Innovative ruminant diet formulation needed as feed costs soar

With high feed costs jeopardising profitability, dairy and beef producers are being encouraged to utilise proven feed additives to make diets more cost effective and flexible, replicating the approach taken in monogastric diet formulation.

Mark McFarland, feed additive product manager at Lallemand Animal Nutrition
Mark McFarland, feed additive product manager at Lallemand Animal Nutrition

Fine tuning ruminant diets with proven feed additives such as live yeasts could help increase milk or meat production per kilogram of feed or support lower cost rations while maintaining productivity.

In pig and poultry diets, several feed additives have been accepted for decades for improving the productive value of commercial feeds, but the use of additives in the ruminant sector is much less consistent.

The use of enzymes for example, are a routine part of monogastric ration formulation that offer flexibility in formulating least cost diets. Similar benefits are to be had from using feed additives such as live yeasts in ruminant rations, however this is not currently standard practice, despite the positive response on digestion and feed efficiency being well documented.

The dairy and beef sector could benefit greatly from more innovative ration formulation that supports least and iso-cost diets.

Up to 75 per cent of feed is digested in the rumen, which is essentially a huge fermentation vat that hosts a complex anaerobic microbiota, with over 100 billion microbes per millilitre of rumen fluid. Getting the microbial balance within the rumen right, can make a significant difference to the animal’s ability to digest feed, particularly the fibre fraction of the diet.

Feed additives that favourably modify the rumen environment can therefore be an incredibly useful tool to optimise ruminant diet formulation, although advises selecting those that have robust scientific backing, citing the live yeast strain Saccharomyces cerevisiae CNCM I-1077 as a good example.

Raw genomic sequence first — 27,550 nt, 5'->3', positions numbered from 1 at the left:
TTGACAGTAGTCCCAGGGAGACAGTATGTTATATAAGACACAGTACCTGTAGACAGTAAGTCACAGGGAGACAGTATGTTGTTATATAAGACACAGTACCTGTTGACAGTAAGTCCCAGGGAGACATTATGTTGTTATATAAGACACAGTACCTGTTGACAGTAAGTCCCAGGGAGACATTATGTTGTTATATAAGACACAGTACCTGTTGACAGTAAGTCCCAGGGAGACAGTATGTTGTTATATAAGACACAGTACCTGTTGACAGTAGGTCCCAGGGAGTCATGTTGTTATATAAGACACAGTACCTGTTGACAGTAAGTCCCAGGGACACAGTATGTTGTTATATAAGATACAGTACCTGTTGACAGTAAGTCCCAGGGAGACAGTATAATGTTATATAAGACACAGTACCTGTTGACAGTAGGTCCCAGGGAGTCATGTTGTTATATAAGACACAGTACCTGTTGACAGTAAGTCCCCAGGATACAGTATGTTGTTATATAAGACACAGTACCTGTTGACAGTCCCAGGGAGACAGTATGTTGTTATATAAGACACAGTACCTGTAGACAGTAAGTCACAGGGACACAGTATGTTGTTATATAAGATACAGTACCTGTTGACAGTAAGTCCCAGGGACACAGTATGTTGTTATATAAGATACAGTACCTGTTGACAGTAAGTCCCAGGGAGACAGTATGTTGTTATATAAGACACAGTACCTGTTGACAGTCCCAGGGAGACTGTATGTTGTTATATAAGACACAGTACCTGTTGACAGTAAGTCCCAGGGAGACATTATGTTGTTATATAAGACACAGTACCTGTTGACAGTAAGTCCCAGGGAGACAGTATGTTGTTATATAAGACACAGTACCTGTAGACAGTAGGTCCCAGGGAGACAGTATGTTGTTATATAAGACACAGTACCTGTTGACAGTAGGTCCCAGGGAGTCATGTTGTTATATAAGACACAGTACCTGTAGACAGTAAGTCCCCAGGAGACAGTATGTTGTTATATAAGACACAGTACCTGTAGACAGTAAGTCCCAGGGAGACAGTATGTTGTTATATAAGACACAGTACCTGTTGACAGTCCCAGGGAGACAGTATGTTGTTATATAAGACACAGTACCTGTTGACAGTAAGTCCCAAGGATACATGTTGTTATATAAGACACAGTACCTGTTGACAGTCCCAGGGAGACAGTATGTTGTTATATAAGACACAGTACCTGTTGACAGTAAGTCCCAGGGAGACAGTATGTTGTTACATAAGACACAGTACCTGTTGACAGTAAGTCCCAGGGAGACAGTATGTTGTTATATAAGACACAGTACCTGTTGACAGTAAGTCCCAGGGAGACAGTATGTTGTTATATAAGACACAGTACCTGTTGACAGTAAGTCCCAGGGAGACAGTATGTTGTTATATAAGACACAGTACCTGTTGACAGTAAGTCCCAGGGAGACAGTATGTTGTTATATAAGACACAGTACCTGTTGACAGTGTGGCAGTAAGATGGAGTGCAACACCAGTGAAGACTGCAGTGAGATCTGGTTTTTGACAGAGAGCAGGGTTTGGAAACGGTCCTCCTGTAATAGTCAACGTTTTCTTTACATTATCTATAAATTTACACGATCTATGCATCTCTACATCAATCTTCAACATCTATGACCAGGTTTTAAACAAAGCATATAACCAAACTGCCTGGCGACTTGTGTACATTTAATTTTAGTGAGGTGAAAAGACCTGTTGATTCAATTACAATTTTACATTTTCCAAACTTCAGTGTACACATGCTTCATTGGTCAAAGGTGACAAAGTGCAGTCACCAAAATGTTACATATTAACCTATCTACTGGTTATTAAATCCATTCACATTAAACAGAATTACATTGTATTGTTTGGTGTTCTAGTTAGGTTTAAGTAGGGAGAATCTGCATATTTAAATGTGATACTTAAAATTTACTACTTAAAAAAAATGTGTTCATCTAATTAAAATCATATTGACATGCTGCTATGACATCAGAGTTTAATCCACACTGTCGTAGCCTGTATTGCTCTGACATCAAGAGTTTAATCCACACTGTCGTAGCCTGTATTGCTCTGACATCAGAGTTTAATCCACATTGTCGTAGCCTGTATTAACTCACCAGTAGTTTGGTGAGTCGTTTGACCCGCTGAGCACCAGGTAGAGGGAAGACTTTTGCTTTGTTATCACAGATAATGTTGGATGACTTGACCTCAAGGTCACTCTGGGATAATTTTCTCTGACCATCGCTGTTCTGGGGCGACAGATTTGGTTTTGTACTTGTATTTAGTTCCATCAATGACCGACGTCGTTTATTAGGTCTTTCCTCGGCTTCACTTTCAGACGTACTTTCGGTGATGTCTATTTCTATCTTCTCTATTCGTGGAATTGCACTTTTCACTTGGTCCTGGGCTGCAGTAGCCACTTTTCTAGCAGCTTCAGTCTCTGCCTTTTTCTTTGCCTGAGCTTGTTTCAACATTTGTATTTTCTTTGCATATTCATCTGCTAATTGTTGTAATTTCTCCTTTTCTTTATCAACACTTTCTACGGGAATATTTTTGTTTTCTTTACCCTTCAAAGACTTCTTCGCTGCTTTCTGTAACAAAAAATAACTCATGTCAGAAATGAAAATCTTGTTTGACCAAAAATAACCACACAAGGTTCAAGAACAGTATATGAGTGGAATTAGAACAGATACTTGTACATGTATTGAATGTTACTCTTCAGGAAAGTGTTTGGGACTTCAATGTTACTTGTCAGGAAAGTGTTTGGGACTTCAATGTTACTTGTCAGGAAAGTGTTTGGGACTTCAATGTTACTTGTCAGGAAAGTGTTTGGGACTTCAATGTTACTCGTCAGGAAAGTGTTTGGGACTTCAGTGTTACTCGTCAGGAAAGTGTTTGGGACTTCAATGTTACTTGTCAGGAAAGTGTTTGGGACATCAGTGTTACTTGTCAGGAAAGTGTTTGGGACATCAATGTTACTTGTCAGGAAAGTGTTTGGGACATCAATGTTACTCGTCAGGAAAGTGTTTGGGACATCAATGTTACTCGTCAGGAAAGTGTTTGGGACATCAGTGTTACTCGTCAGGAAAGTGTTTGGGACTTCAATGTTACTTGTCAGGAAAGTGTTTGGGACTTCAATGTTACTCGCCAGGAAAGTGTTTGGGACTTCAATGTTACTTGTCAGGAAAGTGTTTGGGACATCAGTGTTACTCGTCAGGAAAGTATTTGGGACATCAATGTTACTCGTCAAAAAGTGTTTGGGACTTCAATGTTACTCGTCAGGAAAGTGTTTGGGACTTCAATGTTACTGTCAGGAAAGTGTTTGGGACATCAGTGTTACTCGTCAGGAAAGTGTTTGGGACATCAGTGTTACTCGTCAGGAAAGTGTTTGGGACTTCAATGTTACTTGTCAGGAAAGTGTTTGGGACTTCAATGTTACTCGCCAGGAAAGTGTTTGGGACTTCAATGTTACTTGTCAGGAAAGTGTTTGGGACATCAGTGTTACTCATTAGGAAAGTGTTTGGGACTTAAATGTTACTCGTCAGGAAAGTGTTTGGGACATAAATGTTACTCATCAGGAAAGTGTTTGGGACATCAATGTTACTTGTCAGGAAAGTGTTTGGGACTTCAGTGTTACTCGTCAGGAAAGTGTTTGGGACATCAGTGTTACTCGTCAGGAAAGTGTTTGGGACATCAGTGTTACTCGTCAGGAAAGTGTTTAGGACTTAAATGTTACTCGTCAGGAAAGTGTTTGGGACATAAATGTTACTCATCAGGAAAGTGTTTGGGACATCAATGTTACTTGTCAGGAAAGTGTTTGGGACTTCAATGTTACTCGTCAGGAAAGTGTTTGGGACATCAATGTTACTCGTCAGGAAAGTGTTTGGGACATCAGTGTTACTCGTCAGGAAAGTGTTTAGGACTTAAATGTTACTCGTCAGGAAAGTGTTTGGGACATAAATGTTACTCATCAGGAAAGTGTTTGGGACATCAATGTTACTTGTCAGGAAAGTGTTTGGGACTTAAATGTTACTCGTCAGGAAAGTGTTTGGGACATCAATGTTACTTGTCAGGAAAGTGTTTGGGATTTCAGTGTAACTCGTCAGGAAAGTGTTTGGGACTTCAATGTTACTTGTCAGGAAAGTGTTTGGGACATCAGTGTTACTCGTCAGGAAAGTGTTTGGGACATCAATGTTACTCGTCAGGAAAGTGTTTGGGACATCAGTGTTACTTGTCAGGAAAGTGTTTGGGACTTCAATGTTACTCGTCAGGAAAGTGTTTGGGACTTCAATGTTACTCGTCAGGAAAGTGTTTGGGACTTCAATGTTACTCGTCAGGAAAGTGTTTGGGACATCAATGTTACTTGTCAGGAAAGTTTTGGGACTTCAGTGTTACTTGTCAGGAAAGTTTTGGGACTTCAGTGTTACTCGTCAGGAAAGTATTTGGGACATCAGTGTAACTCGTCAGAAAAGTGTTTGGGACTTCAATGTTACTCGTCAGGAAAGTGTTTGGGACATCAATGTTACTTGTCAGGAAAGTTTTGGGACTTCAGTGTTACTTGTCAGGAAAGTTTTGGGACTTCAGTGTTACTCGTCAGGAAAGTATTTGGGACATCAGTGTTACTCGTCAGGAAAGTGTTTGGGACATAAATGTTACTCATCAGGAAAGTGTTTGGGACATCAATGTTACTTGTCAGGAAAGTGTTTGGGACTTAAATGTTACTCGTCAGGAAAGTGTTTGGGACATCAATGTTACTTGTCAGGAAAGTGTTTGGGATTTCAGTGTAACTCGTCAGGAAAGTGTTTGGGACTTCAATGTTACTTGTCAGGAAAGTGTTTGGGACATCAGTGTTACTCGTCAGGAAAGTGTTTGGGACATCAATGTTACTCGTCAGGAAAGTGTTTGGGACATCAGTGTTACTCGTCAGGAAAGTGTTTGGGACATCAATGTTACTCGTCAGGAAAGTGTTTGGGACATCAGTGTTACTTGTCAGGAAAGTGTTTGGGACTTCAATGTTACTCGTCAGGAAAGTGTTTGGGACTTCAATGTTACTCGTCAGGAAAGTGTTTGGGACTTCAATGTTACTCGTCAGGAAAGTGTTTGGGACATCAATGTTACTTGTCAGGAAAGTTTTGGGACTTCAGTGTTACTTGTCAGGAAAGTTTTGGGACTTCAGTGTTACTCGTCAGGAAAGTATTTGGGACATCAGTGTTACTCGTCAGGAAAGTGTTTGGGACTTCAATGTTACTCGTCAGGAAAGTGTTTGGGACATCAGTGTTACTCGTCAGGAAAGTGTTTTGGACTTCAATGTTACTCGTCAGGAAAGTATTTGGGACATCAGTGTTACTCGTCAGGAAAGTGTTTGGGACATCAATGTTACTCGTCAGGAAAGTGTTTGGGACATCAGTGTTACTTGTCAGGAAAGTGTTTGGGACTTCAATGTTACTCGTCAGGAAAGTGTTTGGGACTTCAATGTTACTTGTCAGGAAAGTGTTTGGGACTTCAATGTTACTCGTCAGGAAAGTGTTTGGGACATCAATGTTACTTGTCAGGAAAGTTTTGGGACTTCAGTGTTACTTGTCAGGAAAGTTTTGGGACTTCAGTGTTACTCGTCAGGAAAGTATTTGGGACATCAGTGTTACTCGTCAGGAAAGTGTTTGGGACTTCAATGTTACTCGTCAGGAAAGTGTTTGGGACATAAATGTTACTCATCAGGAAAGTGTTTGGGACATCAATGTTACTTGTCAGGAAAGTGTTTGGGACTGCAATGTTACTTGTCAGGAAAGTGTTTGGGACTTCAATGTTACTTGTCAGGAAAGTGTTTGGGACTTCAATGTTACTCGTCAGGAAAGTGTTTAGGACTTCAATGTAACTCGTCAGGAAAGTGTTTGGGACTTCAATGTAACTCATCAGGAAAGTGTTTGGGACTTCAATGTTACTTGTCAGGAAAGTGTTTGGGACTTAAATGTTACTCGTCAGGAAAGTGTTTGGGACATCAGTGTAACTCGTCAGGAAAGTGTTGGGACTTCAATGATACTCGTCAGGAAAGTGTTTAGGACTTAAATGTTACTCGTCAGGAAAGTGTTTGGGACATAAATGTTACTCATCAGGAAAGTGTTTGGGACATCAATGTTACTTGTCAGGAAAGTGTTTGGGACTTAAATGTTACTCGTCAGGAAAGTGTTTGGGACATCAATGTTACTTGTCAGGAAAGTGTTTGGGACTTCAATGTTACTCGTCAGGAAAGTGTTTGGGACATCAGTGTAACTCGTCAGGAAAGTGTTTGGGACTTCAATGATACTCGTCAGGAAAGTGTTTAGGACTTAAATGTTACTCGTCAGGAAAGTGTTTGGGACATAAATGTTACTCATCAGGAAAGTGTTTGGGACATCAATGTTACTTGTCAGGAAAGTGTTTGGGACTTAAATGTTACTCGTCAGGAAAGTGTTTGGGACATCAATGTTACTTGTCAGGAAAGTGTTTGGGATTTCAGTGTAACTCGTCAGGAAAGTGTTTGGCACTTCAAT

The effects and modes of action of the live yeast strain Saccharomyces cerevisiae CNCM I-1077 on rumen microbiota have been extensively studied. The main benefits shown include stabilising ruminal pH, increasing fibre degradation and digestibility, and speeding up rumen maturity in youngstock.

Specifically looking at the evidence to support the beneficial impact of this strain of live yeast on neutral detergent fibre (NDF) degradability, research suggests that S. cerevisiae CNCM I-1077 can increase NDF digestibility of forage by three to eight units, depending on the type of forage and its own degradability.

One of the barriers to better utilising feed additives in ruminant ration formulation has been a difficulty in predicting the nutritional value they carry. But significant progress has been made in model refinements over the past years, through the inclusion of biological and dynamic pathways for ruminant digestion.

These non-linear refined models provide a path for innovative diet formulation, offering opportunities to fine-tune the prediction of the nutritional values of diets, including potential sub-models for a rumen modifier.

The improved accuracy in formulation this offers, makes feed additives such as live yeasts an increasingly valuable tool for ruminant nutritionists, especially as feed prices continue to escalate.

Mark McFarland is feed additive product manager at Lallemand Animal Nutrition

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